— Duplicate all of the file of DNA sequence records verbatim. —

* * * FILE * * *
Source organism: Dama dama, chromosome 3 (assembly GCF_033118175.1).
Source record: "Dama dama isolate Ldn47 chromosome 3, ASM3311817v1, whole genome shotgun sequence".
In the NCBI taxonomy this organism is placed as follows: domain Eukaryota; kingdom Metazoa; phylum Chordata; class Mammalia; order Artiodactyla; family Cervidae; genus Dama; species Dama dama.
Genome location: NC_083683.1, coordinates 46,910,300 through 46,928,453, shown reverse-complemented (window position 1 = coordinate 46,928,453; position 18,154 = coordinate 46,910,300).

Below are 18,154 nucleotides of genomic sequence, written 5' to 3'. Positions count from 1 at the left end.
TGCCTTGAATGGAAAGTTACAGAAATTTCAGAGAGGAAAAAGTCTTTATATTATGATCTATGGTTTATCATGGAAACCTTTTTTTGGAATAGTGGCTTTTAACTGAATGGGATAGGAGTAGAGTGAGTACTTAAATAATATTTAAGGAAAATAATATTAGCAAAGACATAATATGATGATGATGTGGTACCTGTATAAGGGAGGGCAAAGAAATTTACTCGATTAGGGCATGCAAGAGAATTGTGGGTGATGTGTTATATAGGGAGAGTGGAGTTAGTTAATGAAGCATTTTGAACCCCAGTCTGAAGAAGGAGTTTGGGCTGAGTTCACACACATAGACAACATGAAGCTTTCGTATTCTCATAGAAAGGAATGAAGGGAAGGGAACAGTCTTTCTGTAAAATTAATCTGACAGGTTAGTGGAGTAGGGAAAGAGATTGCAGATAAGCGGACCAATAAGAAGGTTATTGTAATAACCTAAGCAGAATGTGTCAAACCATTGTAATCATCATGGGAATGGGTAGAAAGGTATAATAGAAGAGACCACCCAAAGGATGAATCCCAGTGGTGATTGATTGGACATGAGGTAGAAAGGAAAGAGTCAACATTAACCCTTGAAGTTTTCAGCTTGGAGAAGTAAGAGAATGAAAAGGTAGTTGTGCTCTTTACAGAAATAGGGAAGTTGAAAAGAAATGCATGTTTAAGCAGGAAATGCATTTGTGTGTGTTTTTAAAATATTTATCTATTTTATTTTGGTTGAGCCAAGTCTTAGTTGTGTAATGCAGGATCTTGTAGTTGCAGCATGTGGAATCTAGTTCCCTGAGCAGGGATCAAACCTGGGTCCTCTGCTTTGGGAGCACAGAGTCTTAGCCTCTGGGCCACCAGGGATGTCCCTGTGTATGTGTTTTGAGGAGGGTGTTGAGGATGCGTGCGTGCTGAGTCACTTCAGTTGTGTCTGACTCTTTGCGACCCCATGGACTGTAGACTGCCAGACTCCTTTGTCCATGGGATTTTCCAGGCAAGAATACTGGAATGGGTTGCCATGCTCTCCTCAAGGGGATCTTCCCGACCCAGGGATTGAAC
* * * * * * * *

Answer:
Source organism: Dama dama, chromosome 3 (assembly GCF_033118175.1).
Source record: "Dama dama isolate Ldn47 chromosome 3, ASM3311817v1, whole genome shotgun sequence".
In the NCBI taxonomy this organism is placed as follows: domain Eukaryota; kingdom Metazoa; phylum Chordata; class Mammalia; order Artiodactyla; family Cervidae; genus Dama; species Dama dama.
Genome location: NC_083683.1, coordinates 46,910,300 through 46,928,453, shown reverse-complemented (window position 1 = coordinate 46,928,453; position 18,154 = coordinate 46,910,300).

Below are 18,154 nucleotides of genomic sequence, written 5' to 3'. Positions count from 1 at the left end.
TGCCTTGAATGGAAAGTTACAGAAATTTCAGAGAGGAAAAAGTCTTTATATTATGATCTATGGTTTATCATGGAAACCTTTTTTTGGAATAGTGGCTTTTAACTGAATGGGATAGGAGTAGAGTGAGTACTTAAATAATATTTAAGGAAAATAATATTAGCAAAGACATAATATGATGATGATGTGGTACCTGTATAAGGGAGGGCAAAGAAATTTACTCGATTAGGGCATGCAAGAGAATTGTGGGTGATGTGTTATATAGGGAGAGTGGAGTTAGTTAATGAAGCATTTTGAACCCCAGTCTGAAGAAGGAGTTTGGGCTGAGTTCACACACATAGACAACATGAAGCTTTCGTATTCTCATAGAAAGGAATGAAGGGAAGGGAACAGTCTTTCTGTAAAATTAATCTGACAGGTTAGTGGAGTAGGGAAAGAGATTGCAGATAAGCGGACCAATAAGAAGGTTATTGTAATAACCTAAGCAGAATGTGTCAAACCATTGTAATCATCATGGGAATGGGTAGAAAGGTATAATAGAAGAGACCACCCAAAGGATGAATCCCAGTGGTGATTGATTGGACATGAGGTAGAAAGGAAAGAGTCAACATTAACCCTTGAAGTTTTCAGCTTGGAGAAGTAAGAGAATGAAAAGGTAGTTGTGCTCTTTACAGAAATAGGGAAGTTGAAAAGAAATGCATGTTTAAGCAGGAAATGCATTTGTGTGTGTTTTTAAAATATTTATCTATTTTATTTTGGTTGAGCCAAGTCTTAGTTGTGTAATGCAGGATCTTGTAGTTGCAGCATGTGGAATCTAGTTCCCTGAGCAGGGATCAAACCTGGGTCCTCTGCTTTGGGAGCACAGAGTCTTAGCCTCTGGGCCACCAGGGATGTCCCTGTGTATGTGTTTTGAGGAGGGTGTTGAGGATGCGTGCGTGCTGAGTCACTTCAGTTGTGTCTGACTCTTTGCGACCCCATGGACTGTAGACTGCCAGACTCCTTTGTCCATGGGATTTTCCAGGCAAGAATACTGGAATGGGTTGCCATGCTCTCCTCAAGGGGATCTTCCCGACCCAGGGATTGAAC